That is what I feel about how the Reggae Lane celebration on Saturday 19th September, 2015 went. The greetings of long time brethrens and sistrens who travelled a long road together, some not seeing each other for over two decades hugged and greeted each other with such love! Those moments trumped any thoughts that I might have had in regards to whether the RL initiative was a good idea or not as it pertained to the supposedly controversial location.
Reggae won on this day! I got to witness the pure LOVE these veterans felt and the fact that many were able to speak on the microphone and share their day in the sun.
Overcast skies, heavy downpour that threatened to hang around all day yet I knew that all was well. Turned the corner in the parking lot and saw folks milling around under tents seemingly thinking that the day was lost. The clouds relaxed and we had our reggae day.
What must it feel like to be honored among your peers, Toronto reggae fans and even the world? Couldn’t tell you what it feels like but I can show you what it looked like. Look at the faces of the veterans!
The story of Reggae Lane got covered by The Metro News, The Jamaica Star, Tuff Gong Worldwide as well as The Toronto Star yet NO ONE from the Canadian music scene was there. NONE! They never are and never will be!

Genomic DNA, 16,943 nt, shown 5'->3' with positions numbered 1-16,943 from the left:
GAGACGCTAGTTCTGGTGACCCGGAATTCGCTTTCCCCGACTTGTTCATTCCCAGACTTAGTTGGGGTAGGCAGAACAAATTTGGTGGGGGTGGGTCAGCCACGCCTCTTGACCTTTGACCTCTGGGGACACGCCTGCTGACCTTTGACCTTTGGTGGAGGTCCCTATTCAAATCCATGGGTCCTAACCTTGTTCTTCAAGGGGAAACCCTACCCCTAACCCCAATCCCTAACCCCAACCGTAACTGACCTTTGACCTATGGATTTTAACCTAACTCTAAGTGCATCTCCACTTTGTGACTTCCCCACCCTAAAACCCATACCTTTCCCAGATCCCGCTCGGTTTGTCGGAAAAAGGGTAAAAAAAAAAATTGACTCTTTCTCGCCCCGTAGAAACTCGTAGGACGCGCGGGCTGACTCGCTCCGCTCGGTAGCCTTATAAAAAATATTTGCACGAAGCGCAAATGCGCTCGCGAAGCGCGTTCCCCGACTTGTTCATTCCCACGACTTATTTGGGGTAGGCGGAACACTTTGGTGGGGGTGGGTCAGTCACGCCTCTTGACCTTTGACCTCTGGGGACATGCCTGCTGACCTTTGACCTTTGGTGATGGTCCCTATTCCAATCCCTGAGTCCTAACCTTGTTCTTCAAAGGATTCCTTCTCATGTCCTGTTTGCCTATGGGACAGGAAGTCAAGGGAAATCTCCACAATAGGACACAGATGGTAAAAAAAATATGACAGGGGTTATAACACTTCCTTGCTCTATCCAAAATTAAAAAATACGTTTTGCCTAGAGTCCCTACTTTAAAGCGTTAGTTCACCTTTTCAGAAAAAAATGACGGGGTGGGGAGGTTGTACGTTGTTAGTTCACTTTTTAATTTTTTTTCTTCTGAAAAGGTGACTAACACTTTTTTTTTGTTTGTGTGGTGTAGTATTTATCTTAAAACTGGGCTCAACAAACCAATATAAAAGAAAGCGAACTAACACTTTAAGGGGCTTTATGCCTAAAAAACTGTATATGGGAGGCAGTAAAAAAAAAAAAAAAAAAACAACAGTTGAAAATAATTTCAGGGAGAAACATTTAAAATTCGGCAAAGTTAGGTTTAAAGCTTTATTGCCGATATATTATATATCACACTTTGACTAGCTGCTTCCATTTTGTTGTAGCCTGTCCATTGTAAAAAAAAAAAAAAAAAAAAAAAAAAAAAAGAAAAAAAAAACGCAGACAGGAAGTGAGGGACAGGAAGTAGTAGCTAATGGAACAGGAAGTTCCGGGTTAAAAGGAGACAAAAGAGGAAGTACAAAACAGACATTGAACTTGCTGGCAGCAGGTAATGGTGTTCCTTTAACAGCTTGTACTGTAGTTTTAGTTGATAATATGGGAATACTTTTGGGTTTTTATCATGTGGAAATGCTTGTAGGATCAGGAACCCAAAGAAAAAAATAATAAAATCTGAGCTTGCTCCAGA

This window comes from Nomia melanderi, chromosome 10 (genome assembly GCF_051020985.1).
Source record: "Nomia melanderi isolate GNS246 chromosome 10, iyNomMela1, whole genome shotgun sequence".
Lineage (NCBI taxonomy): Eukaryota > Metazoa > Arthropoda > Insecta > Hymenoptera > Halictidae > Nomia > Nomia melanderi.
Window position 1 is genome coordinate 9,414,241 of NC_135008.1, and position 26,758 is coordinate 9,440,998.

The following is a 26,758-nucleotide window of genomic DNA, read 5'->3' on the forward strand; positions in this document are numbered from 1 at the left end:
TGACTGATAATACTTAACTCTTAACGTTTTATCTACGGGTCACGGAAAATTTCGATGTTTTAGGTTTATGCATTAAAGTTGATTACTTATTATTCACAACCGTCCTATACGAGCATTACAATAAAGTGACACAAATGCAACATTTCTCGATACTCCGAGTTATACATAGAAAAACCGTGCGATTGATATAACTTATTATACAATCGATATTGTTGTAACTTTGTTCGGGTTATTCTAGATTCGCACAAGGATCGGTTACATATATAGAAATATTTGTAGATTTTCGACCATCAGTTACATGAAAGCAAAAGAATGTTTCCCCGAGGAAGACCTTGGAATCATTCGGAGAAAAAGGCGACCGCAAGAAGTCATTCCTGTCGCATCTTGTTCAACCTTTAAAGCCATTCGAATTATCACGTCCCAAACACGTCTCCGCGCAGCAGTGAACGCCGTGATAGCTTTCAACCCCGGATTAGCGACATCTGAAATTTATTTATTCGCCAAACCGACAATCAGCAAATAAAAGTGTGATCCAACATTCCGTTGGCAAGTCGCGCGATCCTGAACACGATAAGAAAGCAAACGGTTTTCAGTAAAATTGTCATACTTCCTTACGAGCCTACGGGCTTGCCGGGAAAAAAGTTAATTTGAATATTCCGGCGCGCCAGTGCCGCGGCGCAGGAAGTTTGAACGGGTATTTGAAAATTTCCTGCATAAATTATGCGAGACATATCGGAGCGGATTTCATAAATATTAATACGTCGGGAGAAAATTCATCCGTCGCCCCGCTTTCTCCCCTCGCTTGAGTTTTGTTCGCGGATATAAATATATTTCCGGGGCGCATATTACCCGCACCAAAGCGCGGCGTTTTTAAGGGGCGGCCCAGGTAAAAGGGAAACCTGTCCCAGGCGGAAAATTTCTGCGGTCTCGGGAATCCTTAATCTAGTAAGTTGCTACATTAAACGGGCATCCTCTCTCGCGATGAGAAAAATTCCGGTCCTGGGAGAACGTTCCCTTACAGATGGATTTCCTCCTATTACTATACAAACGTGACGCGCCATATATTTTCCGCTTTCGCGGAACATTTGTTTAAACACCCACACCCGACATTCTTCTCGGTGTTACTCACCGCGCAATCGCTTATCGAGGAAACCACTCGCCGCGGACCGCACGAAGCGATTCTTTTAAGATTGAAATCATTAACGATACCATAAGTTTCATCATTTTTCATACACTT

Who wasn’t there? There were no music people! Sony, Emi, Warner, Attic (don’t think that they still exist), Universal Music, Much Music, Juno committee, CRTC, or any other relevant sources that lets one know that they are a part of the music industry. None were present! Their ability to discard reggae’s involvement, input, showcasing is normal Canadian music industry behavior. On top of fighting the crabs within our own industry, we face disregard from the so called Canadian music industry.
Yet as I have always mentioned, we DO NOT NEED VALIDATION FROM ANYONE! I already know my worth and that of reggae music worldwide so I respect and thank Councillor Josh Colle greatly for recognizing the importance of reggae’s contribution to Canada, preserving it through the naming of Reggae Lane and what we as the fans and participants do with it going forward is totally on us.
Another moment of glee was when Fergus Hambleton held the microphone and free-styled on a riddim. The place went crazy! Lots of folks went up to him afterward and asked him who he was….lmaooooooo!!!! This humble lead singer of The Sattalites answered graciously and moved on to the next. For those who don’t know, The Sattalites have been performing at The Orbit Room, 580a College Street west weekly, for over a decade now. EVERY TUESDAY NIGHT!
Anyone who doesn’t ovastand reggae’s popularity and impact need to check out this little piece that I will leave with you. This choir singing in their cathedral is covering three very popular Ras Tafari standards layered with the drums of the Nyabinghi. The average age of this choir seems to be between 70 to 80 years old, white men who felt compelled to sing Ras Tafari standards in their Holy place of worship.
Reggae music does not care where the good hearts are…it just goes there.
Support Toronto / Canadian Reggae… Buy Reggae Lane